One of the first pieces of writing I had published was for a UK magazine whose content was aimed at a not very demanding audience. The piece was fluff … and they dumbed it down. Instead of being stoked I’d had something published, I was horrified and hoped nobody spotted my name attached to the article.
Most of the time I manage to keep that memory locked up in a dark room in the furthest recesses of my mind, but every so often something comes along and lets it out of its cell.
The other day I stumbled across a travel article from a few years ago which had my name on it, but mostly not my words. Some were, but someone had chased them around a field and then rounded them up again in the wrong order, whilst throwing in a disruptive flock of their own. A flock which, although this might sound arrogant, were of a lesser quality breed.
It had my name on the by-line, yet it wasn’t me. To me it was obvious it was someone else’s voice entirely; not a doppelganger, but an editor. It was awful.
Every single piece of writing can be improved, and improved, and improved. That’s what good editors do. There might be an initial tantrum when we see our words fiddled with. But often, after a simmering off period, we realise changes have been made for the better, and we learn from them. Unfortunately, not all editors are good editors.
Andy and I were fortunate to work for an excellent editor in our first main travel writing job. He mentored us, showing us how to mould words economically to fit word counts ranging from 80 to 1800. It was invaluable advice, especially as I have a tendency to ramble. I’m aiming for 500 here, so let’s see how I get on.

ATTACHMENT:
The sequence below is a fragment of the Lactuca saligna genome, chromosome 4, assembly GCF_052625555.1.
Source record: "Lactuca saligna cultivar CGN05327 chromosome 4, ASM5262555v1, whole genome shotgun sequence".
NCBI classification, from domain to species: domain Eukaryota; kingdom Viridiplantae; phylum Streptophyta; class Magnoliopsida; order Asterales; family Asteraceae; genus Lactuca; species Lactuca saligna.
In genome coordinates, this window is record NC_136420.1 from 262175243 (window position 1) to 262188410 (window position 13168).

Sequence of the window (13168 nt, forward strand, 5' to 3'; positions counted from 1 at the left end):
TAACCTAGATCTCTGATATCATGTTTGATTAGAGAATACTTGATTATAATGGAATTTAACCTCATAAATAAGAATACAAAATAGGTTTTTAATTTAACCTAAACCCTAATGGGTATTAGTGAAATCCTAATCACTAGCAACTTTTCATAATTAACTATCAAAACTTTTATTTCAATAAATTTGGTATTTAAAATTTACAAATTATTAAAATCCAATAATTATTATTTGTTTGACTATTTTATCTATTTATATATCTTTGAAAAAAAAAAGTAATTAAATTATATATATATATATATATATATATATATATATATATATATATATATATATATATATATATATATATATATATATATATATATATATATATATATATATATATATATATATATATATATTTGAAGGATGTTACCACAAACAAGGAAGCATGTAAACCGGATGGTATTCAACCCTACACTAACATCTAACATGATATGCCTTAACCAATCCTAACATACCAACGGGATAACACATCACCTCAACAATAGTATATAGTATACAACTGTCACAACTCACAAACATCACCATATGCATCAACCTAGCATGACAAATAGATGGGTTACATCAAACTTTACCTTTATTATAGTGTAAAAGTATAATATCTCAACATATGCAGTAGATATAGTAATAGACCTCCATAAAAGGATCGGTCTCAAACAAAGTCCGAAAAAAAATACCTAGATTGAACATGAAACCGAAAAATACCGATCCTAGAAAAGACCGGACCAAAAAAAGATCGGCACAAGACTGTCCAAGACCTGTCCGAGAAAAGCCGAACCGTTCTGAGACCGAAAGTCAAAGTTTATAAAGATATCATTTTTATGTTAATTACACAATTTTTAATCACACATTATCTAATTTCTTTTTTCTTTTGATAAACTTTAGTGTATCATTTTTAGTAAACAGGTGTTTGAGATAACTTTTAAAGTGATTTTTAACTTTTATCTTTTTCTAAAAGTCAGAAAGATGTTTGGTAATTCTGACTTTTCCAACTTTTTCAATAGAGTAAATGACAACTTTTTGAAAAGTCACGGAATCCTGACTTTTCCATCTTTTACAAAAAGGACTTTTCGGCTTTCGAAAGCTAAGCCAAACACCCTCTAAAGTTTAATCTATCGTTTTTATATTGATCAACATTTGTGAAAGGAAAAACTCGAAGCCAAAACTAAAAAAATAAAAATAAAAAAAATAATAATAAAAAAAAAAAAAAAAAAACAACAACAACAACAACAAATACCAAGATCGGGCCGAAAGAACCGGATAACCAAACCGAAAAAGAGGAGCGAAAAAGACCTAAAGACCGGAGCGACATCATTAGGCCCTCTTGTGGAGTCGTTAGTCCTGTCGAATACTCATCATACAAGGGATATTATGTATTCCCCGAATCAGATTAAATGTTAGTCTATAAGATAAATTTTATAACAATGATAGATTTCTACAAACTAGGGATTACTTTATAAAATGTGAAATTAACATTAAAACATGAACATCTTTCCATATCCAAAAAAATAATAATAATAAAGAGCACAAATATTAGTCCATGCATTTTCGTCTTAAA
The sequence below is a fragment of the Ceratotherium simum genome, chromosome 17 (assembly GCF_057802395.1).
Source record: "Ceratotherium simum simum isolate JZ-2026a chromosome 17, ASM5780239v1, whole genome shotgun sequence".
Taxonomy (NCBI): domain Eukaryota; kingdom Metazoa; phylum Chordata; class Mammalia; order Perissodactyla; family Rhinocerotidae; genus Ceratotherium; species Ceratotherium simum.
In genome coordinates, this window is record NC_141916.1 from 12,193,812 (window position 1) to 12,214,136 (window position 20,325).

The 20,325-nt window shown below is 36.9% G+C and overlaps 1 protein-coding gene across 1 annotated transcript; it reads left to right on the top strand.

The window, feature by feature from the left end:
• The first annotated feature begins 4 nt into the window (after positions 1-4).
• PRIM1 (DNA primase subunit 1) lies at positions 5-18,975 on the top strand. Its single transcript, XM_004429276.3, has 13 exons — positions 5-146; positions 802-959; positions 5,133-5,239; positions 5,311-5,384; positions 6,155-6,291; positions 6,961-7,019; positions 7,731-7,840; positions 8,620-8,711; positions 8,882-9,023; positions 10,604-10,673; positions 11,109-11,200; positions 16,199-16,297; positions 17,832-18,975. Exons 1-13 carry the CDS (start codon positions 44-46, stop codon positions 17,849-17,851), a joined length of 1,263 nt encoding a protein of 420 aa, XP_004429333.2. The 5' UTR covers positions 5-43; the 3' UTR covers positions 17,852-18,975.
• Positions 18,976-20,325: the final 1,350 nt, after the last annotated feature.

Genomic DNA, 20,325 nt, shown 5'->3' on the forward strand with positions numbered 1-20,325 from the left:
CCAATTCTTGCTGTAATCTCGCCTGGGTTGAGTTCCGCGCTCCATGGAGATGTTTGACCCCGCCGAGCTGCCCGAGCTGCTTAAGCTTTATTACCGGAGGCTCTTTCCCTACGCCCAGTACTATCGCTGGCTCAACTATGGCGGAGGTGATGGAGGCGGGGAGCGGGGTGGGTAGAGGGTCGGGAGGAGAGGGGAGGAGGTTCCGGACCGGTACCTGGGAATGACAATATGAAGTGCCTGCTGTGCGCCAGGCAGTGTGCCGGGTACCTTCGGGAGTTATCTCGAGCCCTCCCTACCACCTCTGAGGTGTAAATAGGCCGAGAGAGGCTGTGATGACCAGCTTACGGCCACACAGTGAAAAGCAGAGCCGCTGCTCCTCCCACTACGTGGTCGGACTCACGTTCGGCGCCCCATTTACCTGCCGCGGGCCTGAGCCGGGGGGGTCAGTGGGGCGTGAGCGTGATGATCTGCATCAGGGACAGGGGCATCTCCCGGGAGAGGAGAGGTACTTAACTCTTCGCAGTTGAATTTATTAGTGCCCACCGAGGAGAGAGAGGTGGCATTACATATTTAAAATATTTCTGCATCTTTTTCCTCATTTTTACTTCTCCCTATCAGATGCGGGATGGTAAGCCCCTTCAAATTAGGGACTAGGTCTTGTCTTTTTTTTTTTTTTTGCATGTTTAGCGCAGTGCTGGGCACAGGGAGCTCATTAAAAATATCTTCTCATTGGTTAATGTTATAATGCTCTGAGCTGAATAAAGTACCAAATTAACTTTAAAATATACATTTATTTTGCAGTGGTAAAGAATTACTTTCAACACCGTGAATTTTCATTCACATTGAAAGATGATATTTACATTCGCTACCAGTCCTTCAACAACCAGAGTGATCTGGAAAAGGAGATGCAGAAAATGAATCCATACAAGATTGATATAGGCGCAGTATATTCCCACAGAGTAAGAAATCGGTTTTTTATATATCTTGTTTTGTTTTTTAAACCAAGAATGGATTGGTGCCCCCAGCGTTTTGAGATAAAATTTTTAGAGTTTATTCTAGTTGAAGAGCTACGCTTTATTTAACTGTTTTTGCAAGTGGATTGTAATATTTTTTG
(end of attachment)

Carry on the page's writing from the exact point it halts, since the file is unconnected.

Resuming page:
When he left to go on to bigger things, his replacement was at the opposite end of the spectrum. Inexperienced and lacking confidence in a role they weren’t ready for, they changed words because they believed that’s what editors do. Suddenly unsightly terms like ‘a mound of cliffs’ crept into my articles. In one case “Thar she blows” was changed to “There she blows”, the editor placing their cultural ignorance on my shoulders.
Over the intervening years, experiences of working with newspapers, magazines, guidebook publishers, PR companies, travel websites etc. have see-sawed between having work corrected and improved by talented editors accomplished in their roles, and having it abused by ones who favour magnolia décor and think every piece of writing should sound like something they produced. Thankfully, it’s been mostly the former.
That doesn’t make it any easier to accept when the occasional editorial vandal comes along with their secateurs and snips the heads of the lovingly arranged bouquet of wildflowers we’ve created, and then replaces them with cheap, off the shelf, plastic flowers.
It’s annoying, but it’s just the way it is.
500, by the way.